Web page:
Simulations using up to 37 thousand computational cores are performed on SuperMUC-NG and generating overall database of hundreds of terabyte. The benefit of simulations is that they allow one to adjust control parameters arbitrarily and isolate physical effects in an attempt to identify the physical mechanisms that control heat transport in highly turbulent flow. The challenge of these simulations is that they are performed on huge computational domains, making the simulations very time-consuming. To perform these large-scale simulations, we developed an in-house second-order finite-difference flow solver specially developed for cylindrical geometries and periodic domains. To perform landmark simulations, we have completely rewritten our code to optimize its performance on large-scale computing platforms like SuperMUC-NG. Our code is written in Fortran 90. Large-scale parallelization is obtained using MPI to divide the computational domain over the outer computational loops, while OpenMP is used to obtain two-dimensional parallelization throughout. This approach is favored since it limits network communication between computational nodes by performing computations within a shared memory environment. To ensure computational efficiency, great care has been taken to vectorize computationally intensive parts of the code, limit memory movement by handwriting and in-lining computational operations and data movements, efficient use of different cache levels, and replace library calls with handwritten routines to perform case-specific optimizations.

On-going Research/Outlook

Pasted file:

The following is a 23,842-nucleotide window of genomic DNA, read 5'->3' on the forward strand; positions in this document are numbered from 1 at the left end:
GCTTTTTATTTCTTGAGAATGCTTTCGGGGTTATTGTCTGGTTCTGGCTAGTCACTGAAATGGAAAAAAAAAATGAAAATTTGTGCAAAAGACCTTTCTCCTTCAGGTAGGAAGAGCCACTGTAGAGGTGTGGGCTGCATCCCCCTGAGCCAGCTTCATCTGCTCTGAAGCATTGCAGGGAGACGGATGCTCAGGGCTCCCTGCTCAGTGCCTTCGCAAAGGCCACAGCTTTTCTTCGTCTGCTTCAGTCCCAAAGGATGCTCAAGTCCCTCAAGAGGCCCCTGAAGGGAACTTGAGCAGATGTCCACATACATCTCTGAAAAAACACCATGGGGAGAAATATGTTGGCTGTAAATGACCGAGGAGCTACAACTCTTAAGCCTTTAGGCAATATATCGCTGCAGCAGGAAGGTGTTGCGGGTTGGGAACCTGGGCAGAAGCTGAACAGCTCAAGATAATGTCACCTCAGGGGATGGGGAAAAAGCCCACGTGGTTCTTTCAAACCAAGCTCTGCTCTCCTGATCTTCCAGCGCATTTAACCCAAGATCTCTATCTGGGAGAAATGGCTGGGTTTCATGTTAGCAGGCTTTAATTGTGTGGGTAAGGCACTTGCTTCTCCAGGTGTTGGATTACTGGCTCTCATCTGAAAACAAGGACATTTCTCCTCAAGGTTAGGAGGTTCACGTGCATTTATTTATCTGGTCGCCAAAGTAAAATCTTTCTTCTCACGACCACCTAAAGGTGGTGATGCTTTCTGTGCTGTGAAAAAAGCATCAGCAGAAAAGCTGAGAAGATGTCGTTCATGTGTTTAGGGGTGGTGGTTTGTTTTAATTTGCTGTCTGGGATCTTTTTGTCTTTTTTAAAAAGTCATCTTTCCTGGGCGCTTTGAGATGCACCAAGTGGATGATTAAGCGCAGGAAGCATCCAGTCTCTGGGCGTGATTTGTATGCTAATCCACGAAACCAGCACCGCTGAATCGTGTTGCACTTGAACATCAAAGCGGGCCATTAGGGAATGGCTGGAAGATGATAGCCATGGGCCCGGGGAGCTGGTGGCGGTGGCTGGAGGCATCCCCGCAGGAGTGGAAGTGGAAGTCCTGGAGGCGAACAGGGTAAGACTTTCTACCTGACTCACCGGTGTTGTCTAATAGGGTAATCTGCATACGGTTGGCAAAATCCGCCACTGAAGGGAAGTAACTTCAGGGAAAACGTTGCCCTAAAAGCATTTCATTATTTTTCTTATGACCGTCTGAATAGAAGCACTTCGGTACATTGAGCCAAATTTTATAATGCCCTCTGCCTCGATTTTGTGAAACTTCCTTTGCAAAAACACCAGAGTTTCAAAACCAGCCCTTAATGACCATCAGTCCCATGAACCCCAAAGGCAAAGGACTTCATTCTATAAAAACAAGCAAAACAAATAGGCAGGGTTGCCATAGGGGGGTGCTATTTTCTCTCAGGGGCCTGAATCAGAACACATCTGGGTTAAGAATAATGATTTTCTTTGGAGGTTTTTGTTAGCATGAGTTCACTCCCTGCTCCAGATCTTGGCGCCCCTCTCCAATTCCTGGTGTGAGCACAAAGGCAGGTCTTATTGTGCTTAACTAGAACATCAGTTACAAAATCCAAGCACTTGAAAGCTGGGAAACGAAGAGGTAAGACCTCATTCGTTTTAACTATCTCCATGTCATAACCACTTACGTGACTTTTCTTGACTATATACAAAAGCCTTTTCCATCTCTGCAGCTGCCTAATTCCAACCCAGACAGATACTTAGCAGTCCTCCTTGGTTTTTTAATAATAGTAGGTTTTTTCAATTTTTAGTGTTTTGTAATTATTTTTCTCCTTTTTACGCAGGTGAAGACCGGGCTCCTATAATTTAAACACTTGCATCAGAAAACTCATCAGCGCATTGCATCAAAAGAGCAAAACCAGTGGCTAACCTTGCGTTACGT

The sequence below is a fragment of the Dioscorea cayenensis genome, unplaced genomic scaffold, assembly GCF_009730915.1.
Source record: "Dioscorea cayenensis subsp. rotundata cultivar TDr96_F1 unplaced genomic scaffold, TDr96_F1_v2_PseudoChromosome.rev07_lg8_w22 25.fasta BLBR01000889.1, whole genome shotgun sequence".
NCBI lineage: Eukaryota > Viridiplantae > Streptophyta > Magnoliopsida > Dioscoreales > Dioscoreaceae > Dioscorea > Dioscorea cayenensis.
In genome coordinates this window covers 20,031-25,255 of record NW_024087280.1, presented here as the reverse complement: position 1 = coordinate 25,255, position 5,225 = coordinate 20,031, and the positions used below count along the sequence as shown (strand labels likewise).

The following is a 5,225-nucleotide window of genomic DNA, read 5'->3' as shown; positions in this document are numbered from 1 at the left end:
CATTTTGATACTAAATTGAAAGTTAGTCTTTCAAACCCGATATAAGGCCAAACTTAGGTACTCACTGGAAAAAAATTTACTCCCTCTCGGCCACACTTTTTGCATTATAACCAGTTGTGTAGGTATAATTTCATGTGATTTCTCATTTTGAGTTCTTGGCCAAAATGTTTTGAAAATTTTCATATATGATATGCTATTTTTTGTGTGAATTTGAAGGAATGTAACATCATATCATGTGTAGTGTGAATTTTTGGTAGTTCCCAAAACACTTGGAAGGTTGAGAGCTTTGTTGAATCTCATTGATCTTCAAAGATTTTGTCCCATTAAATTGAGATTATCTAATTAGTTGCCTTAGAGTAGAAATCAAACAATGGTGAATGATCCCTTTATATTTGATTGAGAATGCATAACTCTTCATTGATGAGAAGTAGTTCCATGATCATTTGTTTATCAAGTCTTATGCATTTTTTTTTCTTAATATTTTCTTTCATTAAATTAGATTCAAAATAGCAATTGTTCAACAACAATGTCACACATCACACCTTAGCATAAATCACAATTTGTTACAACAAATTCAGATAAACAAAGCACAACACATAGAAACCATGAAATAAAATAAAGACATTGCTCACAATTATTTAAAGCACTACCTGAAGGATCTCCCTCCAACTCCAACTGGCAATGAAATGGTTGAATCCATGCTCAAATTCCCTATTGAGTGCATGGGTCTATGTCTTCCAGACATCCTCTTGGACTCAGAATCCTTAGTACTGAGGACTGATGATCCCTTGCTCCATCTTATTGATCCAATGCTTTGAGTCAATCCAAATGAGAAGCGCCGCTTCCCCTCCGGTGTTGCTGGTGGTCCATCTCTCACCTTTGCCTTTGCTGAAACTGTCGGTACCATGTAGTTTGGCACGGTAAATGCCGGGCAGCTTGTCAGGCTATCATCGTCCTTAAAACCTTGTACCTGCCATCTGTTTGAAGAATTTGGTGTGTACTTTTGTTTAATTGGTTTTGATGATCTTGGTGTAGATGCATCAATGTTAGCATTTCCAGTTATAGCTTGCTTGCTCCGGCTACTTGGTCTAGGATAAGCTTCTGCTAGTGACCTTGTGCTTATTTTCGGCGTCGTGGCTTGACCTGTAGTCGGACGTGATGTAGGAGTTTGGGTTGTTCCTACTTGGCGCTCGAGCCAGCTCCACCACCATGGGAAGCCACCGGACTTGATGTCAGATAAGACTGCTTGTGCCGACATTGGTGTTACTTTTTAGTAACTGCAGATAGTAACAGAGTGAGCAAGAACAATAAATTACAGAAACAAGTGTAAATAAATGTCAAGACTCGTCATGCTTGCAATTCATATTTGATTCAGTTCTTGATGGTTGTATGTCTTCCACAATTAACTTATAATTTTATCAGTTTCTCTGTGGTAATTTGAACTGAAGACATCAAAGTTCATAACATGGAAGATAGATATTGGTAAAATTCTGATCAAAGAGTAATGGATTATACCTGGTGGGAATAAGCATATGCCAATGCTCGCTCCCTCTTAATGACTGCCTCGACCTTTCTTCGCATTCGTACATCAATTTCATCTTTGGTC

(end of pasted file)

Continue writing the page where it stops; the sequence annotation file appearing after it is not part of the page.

SuperMUC-NG allowed us to perform unprecedented simulations, i.e., the largest turbulence simulations in a fully closed domain, which will be compared to the Göttingen Rayleigh-Bénard convection experiments, which have revealed the transition to the ultimate regime in which the boundary layers along the plates become turbulent and the heat transport increases faster. Computer simulations of such turbulent flows are notoriously computationally demanding due to the extensive range of length and time scales that needs to be resolved. Therefore, such groundbreaking simulations can only be performed on the largest supercomputers in the world, such as SuperMUC-NG. Our simulations were only possible due to algorithmic developments that limited the communication between different computational tasks. This improved our code's parallel efficiency and parallel efficiency on a vast number of processors. Long-term storage and data accessibility are assured using the open-source HDF5 data format. However, even with the massive computational and storage facilities offered by SuperMUC-NG, it is still an enormous challenge to simulate such highly turbulent flows, and more powerful supercomputers are required to study more challenging cases. 


References and Links

[1] Group website:; Project details:

[2] Y. Yang, R. Verzicco, D. Lohse, R.J.A.M. Stevens, Phys. Rev. Fluids 5, 053501 (2020).

[3] K.L. Chong, Y. Yang, S.-D. Huang, J.-Q. Zhong, R.J.A.M. Stevens, R. Verzicco, D. Lohse, K.-Q. Xia, Phys. Rev. Lett., 119, 064501 (2017).

[4] R.J.A.M. Stevens, H.J.H. Clercx, D. Lohse, European Journal of Mechanics B/Fluids 40, 41-49 (2013).

[5] J.Q. Zhong, R.J.A.M. Stevens, H.J.H. Clercx, R. Verzicco, D. Lohse, G. Ahlers, Phys. Rev. Lett. 102, 044502 (2009).